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The crash seemed to happen suddenly and in slow motion at the same time. In the moment, it had all been a blur, a whirlwind of rain and leaves flying past his window, but when he looked back on it later, Brian could recall every detail. He remembered seeing the moose and moving his foot to the brake, feeling the tires lose traction when he pushed the pedal to the floor, sending the Range Rover skidding across the wet pavement. He remembered trying to turn the wheel and realizing he’d lost control, pumping the brakes in a panic as the SUV plunged off the side of the road, and praying his life wasn’t about to end. The wild ride down the mountainside felt like it lasted forever, yet it was over before he knew it.

For a few seconds after the vehicle had stopped moving, Brian sat stock still behind the wheel, frozen in a state of shock, the airbag slowly deflating in front of his face. Then, when he realized he was still alive, he called out to his passenger. “AJ?” As his lungs filled with dust and chemicals from the air bag, he began to cough. “You okay?” he choked.

At first, there was no answer. Brian’s heart felt like it was about to pound right out of his chest as he looked over at AJ, afraid at what he might find. The haze of dust made it even harder to see in the dark, but by the faint glow of the dashboard, he observed AJ sitting upright, holding his belly. “Yeah...” Brian heard his hoarse reply. He could tell by the sound of AJ’s voice that he was in pain, but at least he, too, was alive.

“Are you hurt anywhere?” Brian asked.

AJ groaned. “I hurt everywhere.” Brian saw him shift slightly in his seat. “I think I broke my wrist… and maybe dislocated a couple of fingers. They got caught under the seatbelt.” Fighting with the airbag, he held his right hand up in front of his face. Brian could only see its silhouette, but AJ’s wrist seemed to be hanging at an odd angle. He hissed in a sharp breath as he tried to bend and flex his fingers. “I can’t really move them. And my stomach hurts like a son of a bitch.”

“I bet.” Brian cringed as he imagined the seatbelt cutting into AJ’s already tender abdomen. He felt bad for insisting that he buckle up, but if he hadn’t, AJ might have been hurt a lot worse. “But you’re okay otherwise?”

“I guess so. What about you?”

The adrenaline coursing through Brian’s body had kept him from feeling anything at first, but gradually, he became aware of various aches and pains. His face hurt, and when he brought his hand up to feel it, his fingers came away warm and wet with blood. “My nose is bleeding,” he said, touching the tip of it gingerly.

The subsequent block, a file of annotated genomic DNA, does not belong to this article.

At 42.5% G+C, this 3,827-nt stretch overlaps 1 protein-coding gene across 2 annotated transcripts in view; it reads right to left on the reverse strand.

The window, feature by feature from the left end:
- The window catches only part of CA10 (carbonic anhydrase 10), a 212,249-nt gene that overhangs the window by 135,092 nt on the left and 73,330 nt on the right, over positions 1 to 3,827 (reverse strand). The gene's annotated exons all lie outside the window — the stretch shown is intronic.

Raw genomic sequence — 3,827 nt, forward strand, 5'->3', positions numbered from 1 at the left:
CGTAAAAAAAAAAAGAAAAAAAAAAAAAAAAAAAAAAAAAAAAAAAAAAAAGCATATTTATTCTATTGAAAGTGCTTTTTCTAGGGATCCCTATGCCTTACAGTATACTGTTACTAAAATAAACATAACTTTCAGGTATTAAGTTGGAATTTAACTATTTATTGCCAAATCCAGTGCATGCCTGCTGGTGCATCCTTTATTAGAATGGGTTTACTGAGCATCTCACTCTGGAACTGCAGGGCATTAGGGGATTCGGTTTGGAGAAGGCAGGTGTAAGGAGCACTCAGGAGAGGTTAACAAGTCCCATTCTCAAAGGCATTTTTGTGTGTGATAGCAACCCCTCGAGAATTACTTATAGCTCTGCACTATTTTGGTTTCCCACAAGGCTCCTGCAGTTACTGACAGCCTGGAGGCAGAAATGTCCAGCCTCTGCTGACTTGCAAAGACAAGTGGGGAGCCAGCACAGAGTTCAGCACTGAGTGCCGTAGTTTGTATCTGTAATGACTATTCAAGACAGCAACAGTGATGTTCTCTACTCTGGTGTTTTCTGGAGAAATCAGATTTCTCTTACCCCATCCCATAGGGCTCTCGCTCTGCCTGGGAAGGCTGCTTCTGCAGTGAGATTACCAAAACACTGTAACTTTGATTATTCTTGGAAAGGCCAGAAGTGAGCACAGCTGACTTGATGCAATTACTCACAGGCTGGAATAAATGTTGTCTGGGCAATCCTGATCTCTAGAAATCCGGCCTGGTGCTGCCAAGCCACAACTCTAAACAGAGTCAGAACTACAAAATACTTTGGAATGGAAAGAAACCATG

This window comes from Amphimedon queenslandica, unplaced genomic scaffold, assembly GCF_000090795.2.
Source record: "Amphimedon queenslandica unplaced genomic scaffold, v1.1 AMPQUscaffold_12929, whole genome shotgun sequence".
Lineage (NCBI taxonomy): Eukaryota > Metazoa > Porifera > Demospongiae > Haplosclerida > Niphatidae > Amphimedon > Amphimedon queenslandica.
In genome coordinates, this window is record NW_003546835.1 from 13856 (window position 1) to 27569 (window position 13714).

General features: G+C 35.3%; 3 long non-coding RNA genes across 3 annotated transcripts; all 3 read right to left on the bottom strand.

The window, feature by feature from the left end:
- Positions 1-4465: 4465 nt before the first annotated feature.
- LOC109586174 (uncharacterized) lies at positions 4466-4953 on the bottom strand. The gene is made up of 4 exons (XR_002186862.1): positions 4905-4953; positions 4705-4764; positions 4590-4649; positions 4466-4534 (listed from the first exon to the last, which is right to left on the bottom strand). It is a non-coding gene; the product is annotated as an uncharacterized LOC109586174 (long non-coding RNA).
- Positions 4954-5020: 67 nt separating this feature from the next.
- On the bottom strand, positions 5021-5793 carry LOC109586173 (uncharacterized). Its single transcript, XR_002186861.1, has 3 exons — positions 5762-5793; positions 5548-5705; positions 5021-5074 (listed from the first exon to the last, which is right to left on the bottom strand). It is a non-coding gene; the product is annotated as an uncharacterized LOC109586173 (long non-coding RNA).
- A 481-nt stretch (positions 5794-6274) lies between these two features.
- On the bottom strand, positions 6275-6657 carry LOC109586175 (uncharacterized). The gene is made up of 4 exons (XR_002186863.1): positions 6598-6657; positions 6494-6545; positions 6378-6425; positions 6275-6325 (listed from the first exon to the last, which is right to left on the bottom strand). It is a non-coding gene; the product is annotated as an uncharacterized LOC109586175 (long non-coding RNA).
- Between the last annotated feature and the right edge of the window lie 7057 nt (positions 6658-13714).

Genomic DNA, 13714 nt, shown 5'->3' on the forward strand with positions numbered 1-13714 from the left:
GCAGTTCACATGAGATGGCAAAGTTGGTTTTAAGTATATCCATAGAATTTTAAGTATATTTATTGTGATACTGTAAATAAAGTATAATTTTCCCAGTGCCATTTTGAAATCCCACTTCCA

“How bad?” AJ wanted to know. “Do you think it’s broken?”

“I dunno,” said Brian, as blood dripped down his chin. “I hope not.” He unbuckled his seatbelt and balled up the hem of his shirt, using it to mop up as much of the blood as he could. His nose felt tender, but he couldn’t tell if it had been broken by the force of the airbag deploying in his face. More troubling was the throbbing sensation radiating from his right ankle. “I think I did something to my foot,” he added. He tried to rotate the joint and flex his toes, but the slightest movement sent shockwaves of pain running straight up his leg.

“Damn. What are we gonna do now?”

Brian shook his head. “I dunno.” Relief turned to alarm, as he realized they had crashed in a remote area and may not be able to call for help right away. “Where’s my phone? I wonder if either of us have a signal.”

“Sorry, bro; it must have flown out of my hand. I can’t find it,” said AJ, looking around the front seat. “Here, I’ll try mine.” He unbuckled and reached across his body to pull the phone out of the pocket of his shorts. Brian saw him frown as he looked at the screen. “No bars.”

“Try dialing 911 anyway,” Brian suggested. “You never know. Aren’t cell phone providers legally obligated to transmit emergency calls, even if the phone’s not connected to their service? You might pick up a signal from a different company’s cell tower.”

“Worth a shot,” said AJ with a shrug. He pulled up the keypad and punched in the numbers, then put the phone to his ear. Brian held his breath, silently praying for a signal, but after a few seconds, AJ shook his head. “Nothing.”

Brian let out his breath in a low sigh. “Let’s find mine. Maybe it’ll work.”

AJ turned on his phone’s flashlight and used it to sweep the floor. “I see it,” he said after a moment. “Now if I could just… get it…” He grunted in pain as he bent over with difficulty, cradling his injured right hand close to his belly while he reached down to retrieve Brian’s phone with his left. Brian watched helplessly, wishing there was something he could do, but he didn’t think crawling across AJ’s lap would be any more comfortable for him. Finally, AJ straightened up, breathing hard. “Got it,” he gasped, handing Brian his phone.

“Thanks, Bone.” The screen was cracked, but Brian was relieved to see that the driving directions were still displayed behind it. At least his phone hadn’t been destroyed in the accident. But when he minimized the app and tried to make a call, he discovered that he was also without a signal. “Mine’s not working either,” he said with another sigh of disappointment. “Now what?”

AJ glanced at the steering wheel. “Will the engine start?”

Brian looked doubtfully at the button that started the Range Rover, which had stopped running. He didn’t remember turning off the ignition, but he thought some vehicles were programmed to shut off automatically when the airbags were deployed to prevent fires. It was worth a try. “We’ll find out,” he said. He took a deep breath and held it as he pushed the button.

Nothing happened.

“Is your foot on the brake?” AJ asked. “Sometimes you have to have your foot on the brake before it’ll work.”

Brian’s right foot was still resting lightly on the brake pedal, but it hurt too much to press down. He lowered it gingerly to the floor and used his left foot to apply the brakes as he pushed the start button again.

Still nothing.

“It’s dead,” said Brian, disappointed, but not surprised. Staring out the cracked windshield, he could see that they had hit the trunk of a large tree. The hood of the SUV was crumpled up like a piece of tin foil, and he was willing to bet the front end had been damaged beyond repair. “Guess I shoulda bought the insurance car rental companies are always trying to sell you, huh?”

AJ let out a humorless laugh. “Don’t worry about that now. It wouldn’t help us get out of here even if you had.”

“How are we gonna get out of here?” Brian was the first to ask the question that he assumed was on both of their minds.

“I guess we’ll have to walk,” AJ answered uncertainly.